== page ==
The importance of being ready for a life-threatening emergency hit home recently for Kim Cottrell when her son began to choke and was helped by two American Red Cross volunteers. National CPR/AED Awareness Week, which starts today, can be a great time to sign up for training that could potentially save a life.
Contact your local chapter to get trained.
“I always thought I’d know what to do," said Cottrell as she watched her 5-year-old son Joshua run and jump around the playground.
A few days earlier, Cottrell had been helping a neighbor whose home was damaged by the floods that inundated much of Tennessee. They were sorting through soaked photos, pulling them apart and laying them out to dry with hopes of salvaging some of their family memories.
Suddenly, Cottrell heard Joshua coughing, and knew something wasn't right. He gagged, his eyes began to get glassy and his skin started to change colors. That's when Cottrell’s maternal instincts leapt into action. She grabbed Joshua and attempted to administer abdominal thrusts.
Meanwhile, Robert and Charles, two American Red Cross volunteers, were down the street working with a neighbor to determine what assistance they would need from the Red Cross. They heard a woman screaming, "A baby's choking—come quickly!"
Immediately, the two sprinted after the woman and found Joshua, still gagging. Cottrell remembers everything happening so fast that she was unsure exactly how the next moments played out.
Charles yelled for Robert to call 9-1-1 while he grabbed Joshua and started "doing what [his] training says to do," which was to administer back blows. A few seconds later, the piece of gum that Joshua had attempted to eat dislodged from his airway and he was able to breathe again.
The boy looked at Charles and said, "I ate too big of a piece of candy—I shoulda cut it in half." All his parents could do was nervously laugh with relief as their spunky child's charm didn't skip a beat, even though he knew how dangerous the situation he just survived was.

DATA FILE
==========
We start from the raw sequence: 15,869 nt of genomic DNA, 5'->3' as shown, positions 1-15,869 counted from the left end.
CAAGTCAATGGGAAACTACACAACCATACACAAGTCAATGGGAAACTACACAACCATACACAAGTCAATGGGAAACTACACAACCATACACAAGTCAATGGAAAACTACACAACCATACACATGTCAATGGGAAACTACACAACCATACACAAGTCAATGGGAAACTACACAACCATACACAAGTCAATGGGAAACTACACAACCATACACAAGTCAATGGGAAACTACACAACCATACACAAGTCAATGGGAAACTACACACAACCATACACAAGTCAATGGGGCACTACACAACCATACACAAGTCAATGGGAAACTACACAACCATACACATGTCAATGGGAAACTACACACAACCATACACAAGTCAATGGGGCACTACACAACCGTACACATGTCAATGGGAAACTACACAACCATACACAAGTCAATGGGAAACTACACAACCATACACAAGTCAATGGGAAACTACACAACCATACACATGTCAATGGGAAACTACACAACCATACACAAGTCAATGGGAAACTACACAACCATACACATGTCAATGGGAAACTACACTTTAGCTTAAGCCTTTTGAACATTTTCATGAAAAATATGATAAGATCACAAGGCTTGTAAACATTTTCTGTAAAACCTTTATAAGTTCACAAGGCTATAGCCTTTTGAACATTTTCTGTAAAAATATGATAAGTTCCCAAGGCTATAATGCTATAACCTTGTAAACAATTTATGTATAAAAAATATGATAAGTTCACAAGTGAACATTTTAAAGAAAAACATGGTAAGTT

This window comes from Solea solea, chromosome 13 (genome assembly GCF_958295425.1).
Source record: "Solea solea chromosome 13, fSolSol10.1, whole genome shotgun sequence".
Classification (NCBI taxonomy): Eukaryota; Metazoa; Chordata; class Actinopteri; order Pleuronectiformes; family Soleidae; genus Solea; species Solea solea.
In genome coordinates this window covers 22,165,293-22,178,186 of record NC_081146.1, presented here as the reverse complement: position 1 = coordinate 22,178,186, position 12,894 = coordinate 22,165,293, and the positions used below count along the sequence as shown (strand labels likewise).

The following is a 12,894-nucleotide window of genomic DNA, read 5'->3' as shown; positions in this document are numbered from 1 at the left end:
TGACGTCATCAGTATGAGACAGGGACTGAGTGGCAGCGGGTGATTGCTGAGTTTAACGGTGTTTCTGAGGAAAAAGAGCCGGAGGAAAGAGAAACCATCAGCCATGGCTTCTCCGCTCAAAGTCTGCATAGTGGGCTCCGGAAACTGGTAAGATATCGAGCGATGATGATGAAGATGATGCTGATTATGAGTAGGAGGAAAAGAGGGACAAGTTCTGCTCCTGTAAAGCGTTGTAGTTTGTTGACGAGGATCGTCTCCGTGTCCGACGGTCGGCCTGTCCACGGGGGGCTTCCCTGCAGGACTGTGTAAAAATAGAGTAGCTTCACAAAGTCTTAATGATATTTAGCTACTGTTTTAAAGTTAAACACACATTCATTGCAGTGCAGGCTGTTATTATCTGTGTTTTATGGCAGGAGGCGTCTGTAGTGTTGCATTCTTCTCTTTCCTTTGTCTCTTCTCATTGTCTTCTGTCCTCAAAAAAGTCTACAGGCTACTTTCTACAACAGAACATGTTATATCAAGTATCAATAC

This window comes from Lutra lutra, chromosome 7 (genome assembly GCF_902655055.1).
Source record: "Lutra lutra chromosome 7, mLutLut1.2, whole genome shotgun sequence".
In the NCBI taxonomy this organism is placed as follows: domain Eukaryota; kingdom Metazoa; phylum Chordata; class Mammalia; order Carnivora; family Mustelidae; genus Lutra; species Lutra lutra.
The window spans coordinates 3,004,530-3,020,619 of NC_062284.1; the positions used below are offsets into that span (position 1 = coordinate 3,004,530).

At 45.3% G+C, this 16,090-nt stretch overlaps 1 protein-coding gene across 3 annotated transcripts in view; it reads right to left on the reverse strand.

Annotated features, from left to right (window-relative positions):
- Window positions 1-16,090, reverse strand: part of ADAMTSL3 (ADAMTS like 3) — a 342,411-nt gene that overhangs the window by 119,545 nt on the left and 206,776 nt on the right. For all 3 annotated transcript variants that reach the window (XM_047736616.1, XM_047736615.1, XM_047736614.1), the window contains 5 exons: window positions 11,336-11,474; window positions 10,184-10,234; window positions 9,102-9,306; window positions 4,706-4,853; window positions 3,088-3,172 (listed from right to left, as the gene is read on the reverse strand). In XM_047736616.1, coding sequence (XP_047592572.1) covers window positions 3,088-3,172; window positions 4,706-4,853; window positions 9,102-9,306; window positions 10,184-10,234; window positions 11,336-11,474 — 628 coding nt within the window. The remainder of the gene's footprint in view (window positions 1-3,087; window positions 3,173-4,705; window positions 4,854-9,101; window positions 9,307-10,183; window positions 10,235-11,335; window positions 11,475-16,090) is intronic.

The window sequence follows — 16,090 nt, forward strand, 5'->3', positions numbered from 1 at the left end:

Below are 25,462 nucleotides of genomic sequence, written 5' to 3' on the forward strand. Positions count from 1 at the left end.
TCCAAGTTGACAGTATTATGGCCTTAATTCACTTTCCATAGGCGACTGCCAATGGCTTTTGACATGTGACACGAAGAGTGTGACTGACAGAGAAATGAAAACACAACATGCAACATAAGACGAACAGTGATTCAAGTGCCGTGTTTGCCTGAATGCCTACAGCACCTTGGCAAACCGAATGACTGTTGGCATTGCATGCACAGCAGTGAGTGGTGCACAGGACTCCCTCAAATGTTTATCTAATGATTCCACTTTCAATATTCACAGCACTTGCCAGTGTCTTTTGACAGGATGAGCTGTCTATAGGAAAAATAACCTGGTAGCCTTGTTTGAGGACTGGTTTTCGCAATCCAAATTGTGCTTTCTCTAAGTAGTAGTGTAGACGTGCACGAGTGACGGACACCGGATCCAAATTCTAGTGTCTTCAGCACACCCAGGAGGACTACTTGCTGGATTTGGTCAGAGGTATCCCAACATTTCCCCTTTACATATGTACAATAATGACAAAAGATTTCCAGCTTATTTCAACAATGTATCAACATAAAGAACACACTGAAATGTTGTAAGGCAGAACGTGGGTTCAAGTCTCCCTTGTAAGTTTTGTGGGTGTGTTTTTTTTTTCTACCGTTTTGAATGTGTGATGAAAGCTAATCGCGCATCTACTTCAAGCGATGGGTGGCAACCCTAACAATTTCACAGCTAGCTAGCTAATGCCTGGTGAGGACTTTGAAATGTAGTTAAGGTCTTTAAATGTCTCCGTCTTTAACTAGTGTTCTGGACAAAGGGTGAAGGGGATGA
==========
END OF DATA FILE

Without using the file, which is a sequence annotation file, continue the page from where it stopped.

Charles gave Joshua some water and made sure he was going to be ok. Less than 20 minutes later, Joshua was playing as if nothing had happened. Cottrell had taken a CPR/first aid course many years ago for her job, but the skills were no longer fresh in her mind.
"Not only do you need to get trained, but you need to stay educated," she said. Cottrell's family is incredibly grateful that the Red Cross volunteers were at the right place at the right time, and believe that parents need to be more trained so that they will know exactly how to respond if anything happens to their child.
Life-threatening emergencies such as choking are more common than you might think. According to a recent Red Cross survey, more than a quarter (28%) of people have witnessed someone choking. Family members are the most likely to help in these incidents.
In addition, one in four (27%) has been in a situation where someone may have needed CPR. Go to www.redcross.org to find your local chapter and get trained in CPR/AED and first aid.
About the American Red Cross:
The American Red Cross shelters, feeds and provides emotional support to victims of disasters; supplies nearly half of the nation's blood; teaches lifesaving skills; provides international humanitarian aid; and supports military members and their families. The Red Cross is a charitable organization — not a government agency — and depends on volunteers and the generosity of the American public to perform its mission. For more information, please visit www.redcross.org or join our blog at http://blog.redcross.org.